Optimization and Control of Heteroepitaxial Surface Morphologies

Tuesday, October 18, 2011: 3:15 PM
101 J (Minneapolis Convention Center)
Jacob McGill, Nasser Mohieddin Abukhdeir, Babatunde A. Ogunnaike and Dionisios G. Vlachos, Chemical Engineering, University of Delaware, Newark, DE

Recent discoveries have shown that surface pattern formation in the heteroeptitaxial growth of bimetallic thin films can greatly influence the properties of novel bimetallic catalytic materials and other thin-films technologies. In particular, for catalytic applications, nano-scale surface morphology has been shown to influence the reactivity and specificity of bimetallic catalysts and, thus, a method to control surface morphology effectively at nanoscopic length scales would provide a means to “tune” the reactive properties of a material for different applications. Currently, the only available technologies for directly influencing and controlling nano-scale pattern features involve “top-down” manufacturing approaches, such as lithography techniques, which are limited to feature sizes in the range of 30 nm. However, heteroepitaxial surface patterns form with characteristic lengths as small as  approximately 1 nm. Self-assembly, the autonomous arrangement of molecules into nano-scale patterns due to intermolecular forces, has the potential provide a “bottom-up” approach to control surface pattern morphologies at various length scales ranging from about 1 nm to several μm.

While the benefits of scalable “bottom-up” manufacturing over current “top-down” manufacturing are clear, practical implementation of controlled self-assembly has been hindered by the inherent nonlinearity and stochasticity of self-assembly dynamics. Model-based control techniques provide an efficient theoretical framework for overcoming these obstacles and, with the recent development of models that accurately capture the physics of pattern formation during self-assembly, they have become a viable option for designing and implementing strategies for controlling surface morphologies through self-assembly. Our ultimate goal is to create an efficient model-based control scheme harnessing self-assembly dynamics for controlling nano-scale surface morphologies. However, before such a control scheme can be implemented, a careful analysis of the controllability and sensitivity of a pattern with respect to a very limited set of manipulated variables (MVs) must be performed.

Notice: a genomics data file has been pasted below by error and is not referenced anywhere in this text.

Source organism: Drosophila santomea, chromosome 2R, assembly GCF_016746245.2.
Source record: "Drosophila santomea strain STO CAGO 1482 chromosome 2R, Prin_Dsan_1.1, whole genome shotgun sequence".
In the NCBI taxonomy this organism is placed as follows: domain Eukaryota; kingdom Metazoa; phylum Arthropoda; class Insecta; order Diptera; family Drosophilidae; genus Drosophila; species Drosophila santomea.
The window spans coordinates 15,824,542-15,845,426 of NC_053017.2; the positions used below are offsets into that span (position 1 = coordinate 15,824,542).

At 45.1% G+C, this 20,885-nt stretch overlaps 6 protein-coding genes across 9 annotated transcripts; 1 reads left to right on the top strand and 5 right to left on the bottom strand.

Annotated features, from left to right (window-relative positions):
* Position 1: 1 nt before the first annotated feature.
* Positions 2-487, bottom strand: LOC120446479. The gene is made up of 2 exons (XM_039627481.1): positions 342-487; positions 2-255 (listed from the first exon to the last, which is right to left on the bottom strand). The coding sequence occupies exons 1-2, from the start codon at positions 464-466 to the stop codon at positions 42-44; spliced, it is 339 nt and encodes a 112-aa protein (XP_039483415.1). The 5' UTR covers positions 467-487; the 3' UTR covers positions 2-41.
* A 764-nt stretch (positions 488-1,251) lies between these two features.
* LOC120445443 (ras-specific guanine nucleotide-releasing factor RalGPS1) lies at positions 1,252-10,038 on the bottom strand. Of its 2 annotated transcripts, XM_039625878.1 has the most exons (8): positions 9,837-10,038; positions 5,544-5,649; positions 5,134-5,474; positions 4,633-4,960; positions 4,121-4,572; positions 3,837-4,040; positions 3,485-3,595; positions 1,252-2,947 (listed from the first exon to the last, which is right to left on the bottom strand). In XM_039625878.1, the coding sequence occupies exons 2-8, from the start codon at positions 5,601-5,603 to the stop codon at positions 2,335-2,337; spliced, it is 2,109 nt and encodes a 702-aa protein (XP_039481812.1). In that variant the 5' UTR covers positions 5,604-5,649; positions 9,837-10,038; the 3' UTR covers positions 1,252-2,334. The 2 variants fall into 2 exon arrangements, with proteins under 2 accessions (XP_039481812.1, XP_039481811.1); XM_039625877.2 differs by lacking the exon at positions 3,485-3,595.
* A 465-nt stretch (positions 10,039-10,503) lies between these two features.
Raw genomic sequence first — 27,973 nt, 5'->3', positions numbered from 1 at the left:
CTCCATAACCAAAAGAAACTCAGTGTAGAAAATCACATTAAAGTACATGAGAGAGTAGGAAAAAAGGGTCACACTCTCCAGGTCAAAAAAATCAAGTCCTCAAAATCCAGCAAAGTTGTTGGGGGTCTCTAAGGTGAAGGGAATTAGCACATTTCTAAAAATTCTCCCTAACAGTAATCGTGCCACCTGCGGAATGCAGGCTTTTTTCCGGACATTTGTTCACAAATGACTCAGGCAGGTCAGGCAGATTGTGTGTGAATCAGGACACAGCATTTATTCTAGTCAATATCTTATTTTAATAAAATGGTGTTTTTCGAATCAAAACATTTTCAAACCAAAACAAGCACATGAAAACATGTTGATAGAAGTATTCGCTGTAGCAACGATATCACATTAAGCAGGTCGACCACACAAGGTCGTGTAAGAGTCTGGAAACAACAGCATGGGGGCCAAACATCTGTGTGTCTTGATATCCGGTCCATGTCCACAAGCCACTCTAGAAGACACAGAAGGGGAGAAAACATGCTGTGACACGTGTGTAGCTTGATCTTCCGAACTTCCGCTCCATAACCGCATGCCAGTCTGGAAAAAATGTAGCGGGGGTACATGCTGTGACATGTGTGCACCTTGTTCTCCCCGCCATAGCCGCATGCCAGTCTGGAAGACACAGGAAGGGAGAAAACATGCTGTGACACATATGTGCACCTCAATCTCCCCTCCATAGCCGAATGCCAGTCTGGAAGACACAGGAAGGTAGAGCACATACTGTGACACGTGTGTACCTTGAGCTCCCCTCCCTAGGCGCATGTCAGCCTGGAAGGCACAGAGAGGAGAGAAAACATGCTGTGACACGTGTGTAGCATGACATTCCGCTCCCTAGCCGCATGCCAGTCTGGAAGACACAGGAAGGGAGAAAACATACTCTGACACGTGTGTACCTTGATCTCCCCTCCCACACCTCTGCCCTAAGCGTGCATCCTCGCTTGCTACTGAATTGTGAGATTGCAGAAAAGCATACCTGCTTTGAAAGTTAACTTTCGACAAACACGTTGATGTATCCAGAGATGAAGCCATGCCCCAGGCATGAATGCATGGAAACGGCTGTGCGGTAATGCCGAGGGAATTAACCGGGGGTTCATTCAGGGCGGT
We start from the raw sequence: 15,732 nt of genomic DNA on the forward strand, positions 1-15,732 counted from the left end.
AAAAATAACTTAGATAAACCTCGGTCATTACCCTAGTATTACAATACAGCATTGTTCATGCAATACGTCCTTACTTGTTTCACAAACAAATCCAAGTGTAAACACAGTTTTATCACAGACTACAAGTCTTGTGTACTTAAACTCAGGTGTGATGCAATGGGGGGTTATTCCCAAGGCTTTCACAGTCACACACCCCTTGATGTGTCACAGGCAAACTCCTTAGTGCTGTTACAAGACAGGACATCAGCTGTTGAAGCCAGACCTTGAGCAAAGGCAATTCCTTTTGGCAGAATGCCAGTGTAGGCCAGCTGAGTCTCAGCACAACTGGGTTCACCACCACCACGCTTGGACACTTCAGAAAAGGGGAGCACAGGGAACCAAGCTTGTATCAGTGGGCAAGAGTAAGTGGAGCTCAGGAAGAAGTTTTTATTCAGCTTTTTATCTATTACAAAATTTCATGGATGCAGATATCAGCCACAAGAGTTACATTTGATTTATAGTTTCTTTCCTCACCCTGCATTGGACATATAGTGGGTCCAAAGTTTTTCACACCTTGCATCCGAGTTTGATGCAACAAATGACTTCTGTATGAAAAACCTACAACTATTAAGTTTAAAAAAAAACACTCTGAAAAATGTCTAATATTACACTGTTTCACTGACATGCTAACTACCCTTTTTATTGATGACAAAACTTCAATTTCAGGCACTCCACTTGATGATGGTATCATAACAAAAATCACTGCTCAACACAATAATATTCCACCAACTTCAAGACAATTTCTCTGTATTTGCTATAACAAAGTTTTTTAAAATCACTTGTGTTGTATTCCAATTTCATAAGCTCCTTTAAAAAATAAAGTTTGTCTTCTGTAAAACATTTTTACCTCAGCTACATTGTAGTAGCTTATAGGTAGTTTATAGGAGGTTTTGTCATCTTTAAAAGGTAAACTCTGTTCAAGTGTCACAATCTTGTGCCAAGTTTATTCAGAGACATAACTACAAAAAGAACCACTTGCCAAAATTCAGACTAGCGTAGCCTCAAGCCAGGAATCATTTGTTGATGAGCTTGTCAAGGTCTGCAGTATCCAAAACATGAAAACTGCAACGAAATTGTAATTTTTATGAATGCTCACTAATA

In this work, we present an analysis of a continuum model describing heteroepitaxial self-assembly of Pb on Cu(111) (Chatterjee and Vlachos, 2007; Abukhdeir, et al, 2011) where various metrics for quantifying patterns are studied in response to changes in a limited set of MV. The focus of our study is the controllability and sensitivity of the surface morphology of Pb patterns based on manipulation of a limited number of MVs that can be adjusted at the macroscopic scale, such as surface temperature, (sub-monolayer) Pb coverage, and Pb/Pb interaction strength, since, in a manufacturing setting, these will be the only MVs available to control the surface. In particular, this presentation will discuss how the surface morphology in several stable pattern regimes is affected by changes in the MVs, what the most effective metrics for quantifying surface patterns are, and to what degree the densities of several classes of defects can be minimized based on the imperfect information provided by these metrics. The implications of these findings on model-based control strategies for controlling surface morphologies will also be discussed. 

Chatterjee, A. & Vlachos, D. G. Systems tasks in nanotechnology via hierarchical multiscale modeling: Nanopattern formation in heteroepitaxy. Chem. Eng. Sci., 2007 

Abukhdeir, N. M., Vlachos, D. G., Katsoulakis, M. & Plexousakis, M. Long-time integration methods for mesoscopic models of pattern-forming systems. J. Comp. Phys., 2011

Extended Abstract: File Not Uploaded
See more of this Session: Emerging Control Applications
See more of this Group/Topical: Computing and Systems Technology Division